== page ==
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Chapter Three

Inheritance is a simple idea, until you try to make use of it.



Inheritance is an idea that beginners take a long time to understand properly and even when they do there is a lot of scope for making mistakes. C#’s inheritance mechanisms are particularly clean and easy but let’s make sure that we know how they work.

The fundamental class declaration in C# takes the form:

class name:base class name

If you don’t specify a base class then the default class called “object” is used. Only a class can inherit and only from another class – structs always inherit from “object” and can’t be used to create new structs or classes by inheritance. If you want to create a class that can’t be used as a base class then simply add the “sealed” modifier to the start of the class definition.

Notice that C# only allows single inheritance which is by contrast to C++ and something of a relief!

If you think that C++’s ability to create classes from more than one base class is a good idea then you haven’t seen some of the stranger things that can happen when this powerful facility gets out of hand.

There is no doubt that single inheritance is safer and can do everything that multiple inheritance can if you are prepared to approach it in the right way.

When you create an instance of a class you first create a reference variable of the correct type. For example:

class A {};
A MyA;

doesn’t create an instance of A; only a reference variable capable of pointing to an object of type A – you have to be careful how you phrase such ‘pointing to an object’ because C# doesn’t have pointers as such but we all know what is going on here!

After declaring a reference variable you can set it to point to new instance of the class using:

MyA=new A();

Of course you can put both parts together to read:

A MyA=new A();

One of the advantages of single inheritance is that if you want to call the base class’s methods you can do so with a single keyword “base”.

For example, if B inherits a method “show” from A then B can call the method using:;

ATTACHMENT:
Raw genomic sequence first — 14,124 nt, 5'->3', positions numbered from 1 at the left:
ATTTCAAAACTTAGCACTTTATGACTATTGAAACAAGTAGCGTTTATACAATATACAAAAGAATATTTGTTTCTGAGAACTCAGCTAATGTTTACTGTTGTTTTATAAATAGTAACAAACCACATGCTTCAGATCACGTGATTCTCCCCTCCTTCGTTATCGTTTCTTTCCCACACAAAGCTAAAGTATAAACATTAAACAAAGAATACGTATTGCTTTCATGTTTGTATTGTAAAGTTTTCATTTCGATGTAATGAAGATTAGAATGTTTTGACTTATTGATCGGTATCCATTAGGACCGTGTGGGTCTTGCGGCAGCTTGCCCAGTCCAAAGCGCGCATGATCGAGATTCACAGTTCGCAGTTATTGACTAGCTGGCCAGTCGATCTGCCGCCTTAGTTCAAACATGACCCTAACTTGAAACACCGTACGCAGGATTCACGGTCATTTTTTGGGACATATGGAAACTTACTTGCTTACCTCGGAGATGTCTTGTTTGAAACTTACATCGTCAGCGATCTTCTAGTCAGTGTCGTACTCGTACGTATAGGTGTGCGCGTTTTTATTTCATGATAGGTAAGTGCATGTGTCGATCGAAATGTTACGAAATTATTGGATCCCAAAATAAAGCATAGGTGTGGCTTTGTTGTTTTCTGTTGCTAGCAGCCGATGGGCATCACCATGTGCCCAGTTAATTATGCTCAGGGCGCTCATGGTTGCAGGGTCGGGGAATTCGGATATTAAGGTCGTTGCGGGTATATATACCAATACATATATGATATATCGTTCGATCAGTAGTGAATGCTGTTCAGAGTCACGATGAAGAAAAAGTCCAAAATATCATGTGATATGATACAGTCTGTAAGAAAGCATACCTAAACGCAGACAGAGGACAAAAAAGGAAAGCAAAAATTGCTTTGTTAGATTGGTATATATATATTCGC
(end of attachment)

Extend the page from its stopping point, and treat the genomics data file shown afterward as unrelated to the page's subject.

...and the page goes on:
A special case of using the base classes methods is the inherited constructor. If a class inherits from another class then the base class default constructor is automatically called before the child class’s own constructor. If the base class also inherits from another class its constructor is called first and so on until we reach the first class in the inheritance chain.

If a class defines an explicit constructor and inherits from another class the explicit constructor must call one of the base class’s constructors. If the base class only has constructors that use parameters the child class has to call one of them using the “base” keyword. For example:

class MyClass2:MyClass1
public MyClass2:base(7)
rest of constructor

In this case the MyClass2 constructor calls the MyClass1(int n) constructor before continuing with its own instructions.

Notice that the “this” keyword can nearly always be used to make clear that the version of something to be used is the class’s own version and “base” can be used to indicate that the possibly hidden base class’s version should be used.

Changing pointer types

Now that all this is clear, what about:

Class A{};
Class B:A{};

that is class B inherits from A. If we follow this up by:

A MyA;
B MyB;
MyA=new B();

or slightly more subtly:

MyB=new B();

In other words, can you use a reference to a base class to point to sub-classes? Or put another way, can an A point to a B which inherits from? The answer is yes and in this sense a reference variable to a base class provides a pointer type that works with all of the derived classes. You can also go the other way and use a reference to a derived class to point to a base class. For example:

MyB=(B) MyA;

But in this case you need an explicit typecast expression to indicate the conversion, i.e. (B).

If any of this doesn’t work at runtime then an exception is thrown. If you want to avoid an exception do so using the “as” keyword. For example:

MyB=MyA as B;

If this fails then MyB is just set to null. You can also use the “is” operator to make sure that a pointer specialisation will work. For example:

If (MyA is B){MyA.bmethod}